ACA Plans

    ACA plans are all plans that are not grandfathered or transitional/grandmothered. These plans require employers to offer 10 essential health benefits to meet all ACA requirements. Unlike the other plan types, groups with ACA plans can change their benefits every year.

    What should I do now?

    Grandfathered plans: Consider your two options. You can stay grandfathered or make the switch to ACA. If your group’s overall health has worsened, there’s a chance ACA rates are lower and you may see an ACA plan as the better option. However, there are still reasons to consider maintaining your grandfathered status. With grandfathered status, you can continue with an underwritten rate when your group’s health risk improves. You can maintain benefits without the additional cost of ACA requirements, such as essential health benefits. 

    If you are wondering whether you should switch to an ACA plan, we urge you to discuss this with your broker, or contact the COSE Benefits Group at (440) 878-5930 or cosebenefits@medmutual.com.

    If you want to keep your plan, ACA requirements will not impact your group as long as you do not make significant plan changes. Guidelines for maintaining grandfathered status are available in the sidebar with this article.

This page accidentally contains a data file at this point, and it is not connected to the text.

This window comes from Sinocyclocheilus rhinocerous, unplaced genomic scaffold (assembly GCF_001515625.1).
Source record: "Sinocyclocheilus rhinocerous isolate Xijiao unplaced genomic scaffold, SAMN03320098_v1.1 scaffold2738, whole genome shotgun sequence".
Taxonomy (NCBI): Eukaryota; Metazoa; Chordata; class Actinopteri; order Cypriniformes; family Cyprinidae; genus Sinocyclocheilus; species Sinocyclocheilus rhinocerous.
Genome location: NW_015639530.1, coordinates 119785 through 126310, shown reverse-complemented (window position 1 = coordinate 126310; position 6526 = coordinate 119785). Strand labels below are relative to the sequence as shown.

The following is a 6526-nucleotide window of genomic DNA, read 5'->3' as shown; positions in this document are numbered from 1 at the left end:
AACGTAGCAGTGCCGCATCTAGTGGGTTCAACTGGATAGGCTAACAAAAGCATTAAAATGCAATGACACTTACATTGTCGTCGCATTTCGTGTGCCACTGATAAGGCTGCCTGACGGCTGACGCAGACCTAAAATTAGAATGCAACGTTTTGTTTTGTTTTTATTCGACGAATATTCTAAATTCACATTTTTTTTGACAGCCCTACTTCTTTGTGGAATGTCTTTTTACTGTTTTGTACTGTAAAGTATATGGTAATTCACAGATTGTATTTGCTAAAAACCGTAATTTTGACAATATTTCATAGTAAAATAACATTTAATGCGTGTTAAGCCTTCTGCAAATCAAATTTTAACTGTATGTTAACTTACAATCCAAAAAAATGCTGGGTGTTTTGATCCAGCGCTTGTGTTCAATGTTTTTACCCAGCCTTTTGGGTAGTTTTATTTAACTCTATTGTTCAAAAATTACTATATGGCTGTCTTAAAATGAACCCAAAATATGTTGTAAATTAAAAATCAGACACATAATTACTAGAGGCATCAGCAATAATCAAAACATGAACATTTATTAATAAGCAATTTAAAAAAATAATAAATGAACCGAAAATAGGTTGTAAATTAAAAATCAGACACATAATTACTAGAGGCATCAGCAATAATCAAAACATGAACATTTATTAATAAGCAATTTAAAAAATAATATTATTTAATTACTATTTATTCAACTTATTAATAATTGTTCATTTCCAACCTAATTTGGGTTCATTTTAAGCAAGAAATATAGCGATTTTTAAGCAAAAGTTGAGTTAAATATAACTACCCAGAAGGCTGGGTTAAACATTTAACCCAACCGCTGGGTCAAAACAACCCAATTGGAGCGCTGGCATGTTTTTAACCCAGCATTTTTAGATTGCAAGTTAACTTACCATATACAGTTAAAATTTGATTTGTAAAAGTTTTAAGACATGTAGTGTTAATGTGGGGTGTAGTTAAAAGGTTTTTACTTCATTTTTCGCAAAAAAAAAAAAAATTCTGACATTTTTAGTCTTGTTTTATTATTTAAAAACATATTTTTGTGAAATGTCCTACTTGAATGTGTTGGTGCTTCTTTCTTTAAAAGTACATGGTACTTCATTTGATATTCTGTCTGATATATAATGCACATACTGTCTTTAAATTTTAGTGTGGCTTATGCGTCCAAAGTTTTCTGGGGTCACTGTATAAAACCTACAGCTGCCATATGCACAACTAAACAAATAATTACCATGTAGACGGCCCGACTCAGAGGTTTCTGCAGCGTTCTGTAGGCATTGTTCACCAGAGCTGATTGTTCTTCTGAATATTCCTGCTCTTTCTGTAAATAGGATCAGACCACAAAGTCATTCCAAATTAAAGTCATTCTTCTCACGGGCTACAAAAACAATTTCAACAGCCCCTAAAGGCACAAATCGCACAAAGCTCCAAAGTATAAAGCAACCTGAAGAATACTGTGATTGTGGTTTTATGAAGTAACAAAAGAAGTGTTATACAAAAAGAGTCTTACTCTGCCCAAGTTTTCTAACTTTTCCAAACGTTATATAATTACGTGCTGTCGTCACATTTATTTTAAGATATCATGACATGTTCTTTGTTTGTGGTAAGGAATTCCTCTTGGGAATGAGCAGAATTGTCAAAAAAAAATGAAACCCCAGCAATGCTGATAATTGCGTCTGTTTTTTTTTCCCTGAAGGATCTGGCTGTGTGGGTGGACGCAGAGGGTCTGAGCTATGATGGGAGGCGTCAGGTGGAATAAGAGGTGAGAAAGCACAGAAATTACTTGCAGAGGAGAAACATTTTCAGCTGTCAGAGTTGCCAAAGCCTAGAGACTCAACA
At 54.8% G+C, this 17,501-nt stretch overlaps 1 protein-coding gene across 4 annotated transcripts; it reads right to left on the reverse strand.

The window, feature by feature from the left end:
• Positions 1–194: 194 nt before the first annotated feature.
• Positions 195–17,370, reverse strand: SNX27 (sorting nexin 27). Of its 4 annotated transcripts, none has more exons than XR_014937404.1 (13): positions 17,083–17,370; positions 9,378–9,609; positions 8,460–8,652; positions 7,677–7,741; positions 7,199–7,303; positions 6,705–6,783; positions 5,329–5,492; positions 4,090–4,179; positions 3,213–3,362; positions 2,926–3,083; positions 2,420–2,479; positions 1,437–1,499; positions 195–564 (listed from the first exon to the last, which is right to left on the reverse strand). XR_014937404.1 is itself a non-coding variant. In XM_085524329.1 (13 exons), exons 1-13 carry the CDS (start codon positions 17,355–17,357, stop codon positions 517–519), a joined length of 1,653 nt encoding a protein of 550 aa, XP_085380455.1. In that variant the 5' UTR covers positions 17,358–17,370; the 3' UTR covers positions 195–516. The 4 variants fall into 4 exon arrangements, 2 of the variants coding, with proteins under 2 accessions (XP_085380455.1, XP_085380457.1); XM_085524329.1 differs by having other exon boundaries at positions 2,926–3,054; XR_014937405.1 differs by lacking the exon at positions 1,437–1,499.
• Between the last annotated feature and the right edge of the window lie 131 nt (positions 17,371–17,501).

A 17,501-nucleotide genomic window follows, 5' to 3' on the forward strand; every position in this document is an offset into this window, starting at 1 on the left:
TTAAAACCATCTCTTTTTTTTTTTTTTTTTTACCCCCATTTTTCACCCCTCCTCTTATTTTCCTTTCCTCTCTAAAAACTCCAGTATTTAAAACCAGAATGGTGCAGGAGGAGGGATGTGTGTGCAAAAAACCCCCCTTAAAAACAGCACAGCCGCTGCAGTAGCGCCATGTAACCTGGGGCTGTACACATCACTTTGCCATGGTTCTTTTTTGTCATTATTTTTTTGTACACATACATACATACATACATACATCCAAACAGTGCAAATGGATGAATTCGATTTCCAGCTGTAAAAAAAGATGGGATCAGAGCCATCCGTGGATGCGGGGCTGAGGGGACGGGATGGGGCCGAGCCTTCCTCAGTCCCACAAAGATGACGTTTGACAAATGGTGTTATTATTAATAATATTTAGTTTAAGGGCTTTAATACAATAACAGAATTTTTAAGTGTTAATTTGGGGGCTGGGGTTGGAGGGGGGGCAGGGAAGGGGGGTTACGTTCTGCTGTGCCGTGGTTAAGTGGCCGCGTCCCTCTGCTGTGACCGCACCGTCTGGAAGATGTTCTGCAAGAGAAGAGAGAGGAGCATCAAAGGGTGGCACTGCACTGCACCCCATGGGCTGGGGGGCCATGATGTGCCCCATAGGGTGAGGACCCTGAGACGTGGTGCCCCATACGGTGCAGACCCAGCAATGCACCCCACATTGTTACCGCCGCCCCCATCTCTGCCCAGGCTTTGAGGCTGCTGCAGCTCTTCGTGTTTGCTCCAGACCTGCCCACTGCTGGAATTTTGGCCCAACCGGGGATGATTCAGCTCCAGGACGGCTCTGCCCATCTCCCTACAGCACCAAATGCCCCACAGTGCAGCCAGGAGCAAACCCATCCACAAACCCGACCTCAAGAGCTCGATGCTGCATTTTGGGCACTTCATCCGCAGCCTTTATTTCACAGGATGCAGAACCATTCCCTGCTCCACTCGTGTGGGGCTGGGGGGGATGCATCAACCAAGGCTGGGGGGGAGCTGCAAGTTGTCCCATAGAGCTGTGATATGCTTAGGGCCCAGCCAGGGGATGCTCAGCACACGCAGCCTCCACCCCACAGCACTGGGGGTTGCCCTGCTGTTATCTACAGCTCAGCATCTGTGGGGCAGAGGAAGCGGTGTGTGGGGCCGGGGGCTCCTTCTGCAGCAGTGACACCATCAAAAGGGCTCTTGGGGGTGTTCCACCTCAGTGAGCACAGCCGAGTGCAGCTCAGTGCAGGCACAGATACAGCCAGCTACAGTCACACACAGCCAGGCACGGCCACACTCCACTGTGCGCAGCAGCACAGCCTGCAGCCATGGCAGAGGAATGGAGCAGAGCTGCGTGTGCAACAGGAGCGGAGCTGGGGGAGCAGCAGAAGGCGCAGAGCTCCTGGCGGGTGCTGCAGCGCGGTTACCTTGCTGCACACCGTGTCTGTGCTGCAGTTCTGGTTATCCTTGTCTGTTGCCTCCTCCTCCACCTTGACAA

Transitional/grandmothered plans: As of now, you will need to switch to an ACA plan in 2016. You may be wondering if it’s better to make the switch to ACA before it is mandatory. Keep in mind that for as long as you’re a transitional group, you’re not subject to ACA mandatory benefits, community rating or rate benefit design limitations. If your plan is working for you, it may be best to stay transitional/grandmothered as long as possible. There is also a chance that the government will extend this transitional relief again. Also, there may be additional future plan options allowing you to delay your switch to ACA in 2016. We will keep you informed of all government changes and any new product options.

    ACA plans: The only requirement for those with ACA plans in 2016 is they recertify their status as a small group. All small groups have to certify their status as a small group to ensure they are placed in the correct market segment. If you have not done so, contact your broker or Medical Mutual Service Representative to get the information needed for certifying your group.

    If you have any questions on what the future may hold for your group, or if you’re not sure whether or not to switch to an ACA plan, we urge you to talk with your broker or Medical Mutual Sales Representative.